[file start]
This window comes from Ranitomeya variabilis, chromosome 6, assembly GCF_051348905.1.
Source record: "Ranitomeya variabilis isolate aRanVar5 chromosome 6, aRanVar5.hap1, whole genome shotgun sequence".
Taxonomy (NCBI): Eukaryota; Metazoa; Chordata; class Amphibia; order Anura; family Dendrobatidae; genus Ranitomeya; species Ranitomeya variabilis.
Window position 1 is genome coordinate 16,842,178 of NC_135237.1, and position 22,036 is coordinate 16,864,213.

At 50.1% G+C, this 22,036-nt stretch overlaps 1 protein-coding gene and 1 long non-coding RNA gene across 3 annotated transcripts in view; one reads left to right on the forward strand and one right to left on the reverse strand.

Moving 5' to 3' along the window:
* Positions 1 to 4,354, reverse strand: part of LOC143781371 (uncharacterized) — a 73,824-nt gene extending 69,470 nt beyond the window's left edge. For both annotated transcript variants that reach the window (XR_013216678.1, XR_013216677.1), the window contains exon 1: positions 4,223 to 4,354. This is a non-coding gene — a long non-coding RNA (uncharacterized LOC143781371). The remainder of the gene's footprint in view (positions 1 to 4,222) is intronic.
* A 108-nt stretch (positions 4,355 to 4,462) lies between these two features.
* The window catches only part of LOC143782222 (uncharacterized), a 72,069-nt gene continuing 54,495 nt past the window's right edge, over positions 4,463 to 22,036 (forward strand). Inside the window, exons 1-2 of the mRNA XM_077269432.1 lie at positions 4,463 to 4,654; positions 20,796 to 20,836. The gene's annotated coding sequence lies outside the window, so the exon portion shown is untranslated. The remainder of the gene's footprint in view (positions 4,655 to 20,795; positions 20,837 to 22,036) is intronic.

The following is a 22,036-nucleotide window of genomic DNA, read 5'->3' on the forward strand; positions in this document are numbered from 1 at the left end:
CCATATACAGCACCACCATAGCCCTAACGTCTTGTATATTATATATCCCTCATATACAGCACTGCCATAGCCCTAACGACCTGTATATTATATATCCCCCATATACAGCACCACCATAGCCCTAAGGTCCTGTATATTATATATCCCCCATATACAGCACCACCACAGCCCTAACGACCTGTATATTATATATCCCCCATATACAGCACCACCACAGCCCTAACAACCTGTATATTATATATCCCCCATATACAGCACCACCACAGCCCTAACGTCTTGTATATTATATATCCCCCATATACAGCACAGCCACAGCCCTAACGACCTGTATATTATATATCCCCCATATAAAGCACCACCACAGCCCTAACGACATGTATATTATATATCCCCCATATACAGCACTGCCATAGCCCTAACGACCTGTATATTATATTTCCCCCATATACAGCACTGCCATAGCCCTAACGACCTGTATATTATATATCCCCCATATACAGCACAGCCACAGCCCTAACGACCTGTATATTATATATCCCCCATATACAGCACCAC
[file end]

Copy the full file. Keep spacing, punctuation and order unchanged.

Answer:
This window comes from Ranitomeya variabilis, chromosome 6, assembly GCF_051348905.1.
Source record: "Ranitomeya variabilis isolate aRanVar5 chromosome 6, aRanVar5.hap1, whole genome shotgun sequence".
Taxonomy (NCBI): Eukaryota; Metazoa; Chordata; class Amphibia; order Anura; family Dendrobatidae; genus Ranitomeya; species Ranitomeya variabilis.
Window position 1 is genome coordinate 16,842,178 of NC_135237.1, and position 22,036 is coordinate 16,864,213.

At 50.1% G+C, this 22,036-nt stretch overlaps 1 protein-coding gene and 1 long non-coding RNA gene across 3 annotated transcripts in view; one reads left to right on the forward strand and one right to left on the reverse strand.

Moving 5' to 3' along the window:
* Positions 1 to 4,354, reverse strand: part of LOC143781371 (uncharacterized) — a 73,824-nt gene extending 69,470 nt beyond the window's left edge. For both annotated transcript variants that reach the window (XR_013216678.1, XR_013216677.1), the window contains exon 1: positions 4,223 to 4,354. This is a non-coding gene — a long non-coding RNA (uncharacterized LOC143781371). The remainder of the gene's footprint in view (positions 1 to 4,222) is intronic.
* A 108-nt stretch (positions 4,355 to 4,462) lies between these two features.
* The window catches only part of LOC143782222 (uncharacterized), a 72,069-nt gene continuing 54,495 nt past the window's right edge, over positions 4,463 to 22,036 (forward strand). Inside the window, exons 1-2 of the mRNA XM_077269432.1 lie at positions 4,463 to 4,654; positions 20,796 to 20,836. The gene's annotated coding sequence lies outside the window, so the exon portion shown is untranslated. The remainder of the gene's footprint in view (positions 4,655 to 20,795; positions 20,837 to 22,036) is intronic.

The following is a 22,036-nucleotide window of genomic DNA, read 5'->3' on the forward strand; positions in this document are numbered from 1 at the left end:
CCATATACAGCACCACCATAGCCCTAACGTCTTGTATATTATATATCCCTCATATACAGCACTGCCATAGCCCTAACGACCTGTATATTATATATCCCCCATATACAGCACCACCATAGCCCTAAGGTCCTGTATATTATATATCCCCCATATACAGCACCACCACAGCCCTAACGACCTGTATATTATATATCCCCCATATACAGCACCACCACAGCCCTAACAACCTGTATATTATATATCCCCCATATACAGCACCACCACAGCCCTAACGTCTTGTATATTATATATCCCCCATATACAGCACAGCCACAGCCCTAACGACCTGTATATTATATATCCCCCATATAAAGCACCACCACAGCCCTAACGACATGTATATTATATATCCCCCATATACAGCACTGCCATAGCCCTAACGACCTGTATATTATATTTCCCCCATATACAGCACTGCCATAGCCCTAACGACCTGTATATTATATATCCCCCATATACAGCACAGCCACAGCCCTAACGACCTGTATATTATATATCCCCCATATACAGCACCAC